Practical Peace: Breathe Deeply

Ann Spangler
Ann Spangler

Another practical way of easing your stress is to engage in deep breathing exercises. You don't have to be a Buddhist to recognize the benefits of breathing deeply, which can be explained by a basic understanding of physiology. Chronic stress activates the sympathetic nervous system, which kicks into action automatically whenever you face or think you are facing an emergency. It releases adrenaline and other chemical messengers into your system, putting your body on high alert, preparing it for a fight or flight response. It's what caused my younger daughter, Luci, to jump with fright the other night when I leapt out and shouted "Aaaagh" at her just as she rounded the corner of the stairway (bad mommy!). The sympathetic nervous system is great for dealing with emergency situations, but it's terrible for dealing with long-term stress. A chronically activated sympathetic nervous system disrupts the brain, causing depression, insomnia, and fatigue.

By contrast, the parasympathetic nervous system plays an opposite role. It takes over when the body is at rest. So when I looked in on Luci after she had gone to bed that night, I saw a young woman, who despite her earlier ordeal, was sleeping soundly while her body was quietly restoring itself. An activated parasympathetic nervous system can help your heart rate decrease, your muscles relax, and your lungs to take in more oxygen. Deep breathing helps to activate the parasympathetic system, thereby increasing your sense of calm and well-being.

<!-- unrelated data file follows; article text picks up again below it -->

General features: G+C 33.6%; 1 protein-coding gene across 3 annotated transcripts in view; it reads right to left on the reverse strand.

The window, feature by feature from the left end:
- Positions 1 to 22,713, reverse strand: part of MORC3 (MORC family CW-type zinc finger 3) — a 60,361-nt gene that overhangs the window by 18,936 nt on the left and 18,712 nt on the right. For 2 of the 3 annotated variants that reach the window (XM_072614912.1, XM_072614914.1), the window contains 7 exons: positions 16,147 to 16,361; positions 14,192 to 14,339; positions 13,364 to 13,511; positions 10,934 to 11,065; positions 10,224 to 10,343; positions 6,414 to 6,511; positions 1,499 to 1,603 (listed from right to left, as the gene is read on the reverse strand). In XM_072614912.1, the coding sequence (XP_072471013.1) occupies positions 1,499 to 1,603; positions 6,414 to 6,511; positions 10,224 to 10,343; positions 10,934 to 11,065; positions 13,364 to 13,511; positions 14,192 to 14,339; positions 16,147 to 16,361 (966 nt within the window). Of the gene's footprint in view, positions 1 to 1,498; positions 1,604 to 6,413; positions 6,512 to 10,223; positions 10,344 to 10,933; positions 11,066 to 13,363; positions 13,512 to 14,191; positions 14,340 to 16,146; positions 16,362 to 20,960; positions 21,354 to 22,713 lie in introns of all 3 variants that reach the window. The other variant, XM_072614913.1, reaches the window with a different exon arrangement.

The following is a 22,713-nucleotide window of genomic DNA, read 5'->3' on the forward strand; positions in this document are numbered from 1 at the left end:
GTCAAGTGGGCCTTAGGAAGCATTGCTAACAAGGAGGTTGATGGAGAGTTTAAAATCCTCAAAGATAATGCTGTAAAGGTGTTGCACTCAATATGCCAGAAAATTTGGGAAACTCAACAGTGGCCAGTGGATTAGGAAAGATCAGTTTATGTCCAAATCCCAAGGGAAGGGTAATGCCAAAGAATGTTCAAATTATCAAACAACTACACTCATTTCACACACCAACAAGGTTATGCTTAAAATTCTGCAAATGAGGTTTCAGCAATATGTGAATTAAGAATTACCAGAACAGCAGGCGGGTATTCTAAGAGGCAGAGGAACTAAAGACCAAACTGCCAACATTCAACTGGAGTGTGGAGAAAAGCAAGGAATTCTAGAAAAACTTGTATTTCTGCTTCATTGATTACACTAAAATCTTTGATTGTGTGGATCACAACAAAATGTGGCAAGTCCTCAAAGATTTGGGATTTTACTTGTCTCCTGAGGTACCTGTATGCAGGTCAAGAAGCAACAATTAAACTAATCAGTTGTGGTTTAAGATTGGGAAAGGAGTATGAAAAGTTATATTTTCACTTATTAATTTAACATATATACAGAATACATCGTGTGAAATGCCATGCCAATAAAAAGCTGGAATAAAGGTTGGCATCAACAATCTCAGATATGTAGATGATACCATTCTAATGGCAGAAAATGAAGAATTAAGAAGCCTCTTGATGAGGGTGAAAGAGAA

Speaking of sleep, if you want to die young, make sure you don't get enough of it. Without the proper amount of sleep, we are at greater risk of major illnesses, including diabetes, cancer, and heart disease. Even our obesity epidemic seems to result in part from a chronic lack of sleep. Studies show that most of us need at least seven hours of sleep. Eight or nine hours are even better. There may be a variety of reasons why we are trying to get by on less and less sleep, but surely one of them is that we are up late with our screens, Netflix binging or playing video games. Exposure to the light emitted by television and computer screens can make it difficult to fall asleep. Another reason for our lack of sleep may be that we are depending too much on ourselves and not enough on God to make our lives work as we think they should.


Originally published September 29, 2020.